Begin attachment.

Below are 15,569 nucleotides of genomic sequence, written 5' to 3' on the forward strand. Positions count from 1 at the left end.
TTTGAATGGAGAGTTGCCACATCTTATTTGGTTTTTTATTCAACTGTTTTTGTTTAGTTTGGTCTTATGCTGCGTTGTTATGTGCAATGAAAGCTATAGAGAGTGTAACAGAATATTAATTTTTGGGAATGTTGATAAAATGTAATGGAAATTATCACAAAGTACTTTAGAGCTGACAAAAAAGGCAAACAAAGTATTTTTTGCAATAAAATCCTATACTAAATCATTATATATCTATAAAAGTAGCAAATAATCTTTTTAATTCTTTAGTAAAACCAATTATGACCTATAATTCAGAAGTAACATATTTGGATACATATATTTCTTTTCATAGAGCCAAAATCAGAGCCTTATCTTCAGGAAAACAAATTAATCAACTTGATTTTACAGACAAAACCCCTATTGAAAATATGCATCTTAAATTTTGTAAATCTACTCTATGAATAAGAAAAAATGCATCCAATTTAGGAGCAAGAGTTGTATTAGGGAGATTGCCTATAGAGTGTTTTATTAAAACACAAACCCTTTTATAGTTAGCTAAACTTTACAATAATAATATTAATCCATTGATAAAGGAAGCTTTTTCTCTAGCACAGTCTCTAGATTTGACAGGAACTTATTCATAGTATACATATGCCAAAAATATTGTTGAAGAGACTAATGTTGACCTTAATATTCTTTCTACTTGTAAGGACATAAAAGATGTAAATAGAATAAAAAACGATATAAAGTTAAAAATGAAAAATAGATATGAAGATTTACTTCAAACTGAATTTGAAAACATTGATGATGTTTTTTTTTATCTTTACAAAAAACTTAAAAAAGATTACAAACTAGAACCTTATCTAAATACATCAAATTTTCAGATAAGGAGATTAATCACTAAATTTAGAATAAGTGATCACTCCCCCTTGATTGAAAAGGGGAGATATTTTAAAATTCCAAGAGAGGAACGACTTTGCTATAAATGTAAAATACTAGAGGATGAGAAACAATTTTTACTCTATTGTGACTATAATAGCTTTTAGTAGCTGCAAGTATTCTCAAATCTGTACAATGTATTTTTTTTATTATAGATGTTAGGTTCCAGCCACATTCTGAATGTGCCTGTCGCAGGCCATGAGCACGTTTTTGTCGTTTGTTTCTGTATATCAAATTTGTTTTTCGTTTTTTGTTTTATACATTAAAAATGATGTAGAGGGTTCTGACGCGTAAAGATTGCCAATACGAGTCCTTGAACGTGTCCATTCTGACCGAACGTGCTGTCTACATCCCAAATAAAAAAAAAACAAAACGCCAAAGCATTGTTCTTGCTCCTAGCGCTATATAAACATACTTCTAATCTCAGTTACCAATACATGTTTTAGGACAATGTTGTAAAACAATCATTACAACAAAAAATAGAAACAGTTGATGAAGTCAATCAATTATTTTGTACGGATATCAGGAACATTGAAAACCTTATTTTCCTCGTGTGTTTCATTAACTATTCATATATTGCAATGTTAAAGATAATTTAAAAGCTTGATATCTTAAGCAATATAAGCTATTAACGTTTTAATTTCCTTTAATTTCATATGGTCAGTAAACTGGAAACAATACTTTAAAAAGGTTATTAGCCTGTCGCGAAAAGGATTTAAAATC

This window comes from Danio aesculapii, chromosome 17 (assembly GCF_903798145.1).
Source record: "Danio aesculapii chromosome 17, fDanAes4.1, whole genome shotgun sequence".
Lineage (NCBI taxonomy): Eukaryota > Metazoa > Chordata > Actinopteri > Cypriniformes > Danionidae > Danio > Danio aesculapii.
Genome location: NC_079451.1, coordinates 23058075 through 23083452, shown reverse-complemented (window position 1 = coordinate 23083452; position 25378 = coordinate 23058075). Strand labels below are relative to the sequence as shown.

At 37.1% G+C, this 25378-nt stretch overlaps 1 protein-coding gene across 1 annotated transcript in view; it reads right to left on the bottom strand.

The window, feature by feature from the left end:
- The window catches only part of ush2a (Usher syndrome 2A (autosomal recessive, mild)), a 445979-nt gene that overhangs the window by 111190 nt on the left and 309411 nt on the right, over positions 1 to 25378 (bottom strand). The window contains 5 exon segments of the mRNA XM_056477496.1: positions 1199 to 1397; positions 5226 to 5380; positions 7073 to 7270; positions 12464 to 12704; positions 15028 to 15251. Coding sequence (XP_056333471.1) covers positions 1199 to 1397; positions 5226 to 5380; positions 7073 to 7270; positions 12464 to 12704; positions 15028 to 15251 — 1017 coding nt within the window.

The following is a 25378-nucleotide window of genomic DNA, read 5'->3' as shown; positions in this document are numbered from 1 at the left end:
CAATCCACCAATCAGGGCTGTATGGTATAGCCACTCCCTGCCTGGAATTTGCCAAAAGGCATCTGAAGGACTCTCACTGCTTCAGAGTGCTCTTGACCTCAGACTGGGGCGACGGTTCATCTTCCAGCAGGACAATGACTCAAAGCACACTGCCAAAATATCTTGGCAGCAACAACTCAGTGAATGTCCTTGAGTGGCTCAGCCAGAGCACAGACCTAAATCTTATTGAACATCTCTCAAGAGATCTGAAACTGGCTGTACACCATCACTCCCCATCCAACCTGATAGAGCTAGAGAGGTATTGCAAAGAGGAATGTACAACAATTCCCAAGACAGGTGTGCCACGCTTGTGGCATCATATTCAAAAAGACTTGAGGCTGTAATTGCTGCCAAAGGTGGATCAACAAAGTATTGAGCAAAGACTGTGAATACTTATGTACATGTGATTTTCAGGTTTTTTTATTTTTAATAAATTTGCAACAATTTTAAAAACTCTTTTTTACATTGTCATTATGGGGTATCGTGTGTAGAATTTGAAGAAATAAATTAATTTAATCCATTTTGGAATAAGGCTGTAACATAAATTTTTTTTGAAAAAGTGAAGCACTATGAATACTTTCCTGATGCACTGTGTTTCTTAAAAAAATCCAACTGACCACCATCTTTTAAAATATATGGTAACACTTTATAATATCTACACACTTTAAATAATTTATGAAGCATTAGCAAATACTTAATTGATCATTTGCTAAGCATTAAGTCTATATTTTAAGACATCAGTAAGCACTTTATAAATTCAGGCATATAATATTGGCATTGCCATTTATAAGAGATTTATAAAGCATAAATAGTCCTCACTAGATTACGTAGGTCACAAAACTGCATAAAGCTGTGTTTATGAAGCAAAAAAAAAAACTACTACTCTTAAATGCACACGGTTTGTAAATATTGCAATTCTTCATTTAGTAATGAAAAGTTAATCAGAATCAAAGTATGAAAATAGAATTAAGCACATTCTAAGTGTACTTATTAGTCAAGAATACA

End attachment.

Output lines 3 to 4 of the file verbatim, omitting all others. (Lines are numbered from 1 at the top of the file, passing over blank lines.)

This window comes from Danio aesculapii, chromosome 17 (assembly GCF_903798145.1).
Source record: "Danio aesculapii chromosome 17, fDanAes4.1, whole genome shotgun sequence".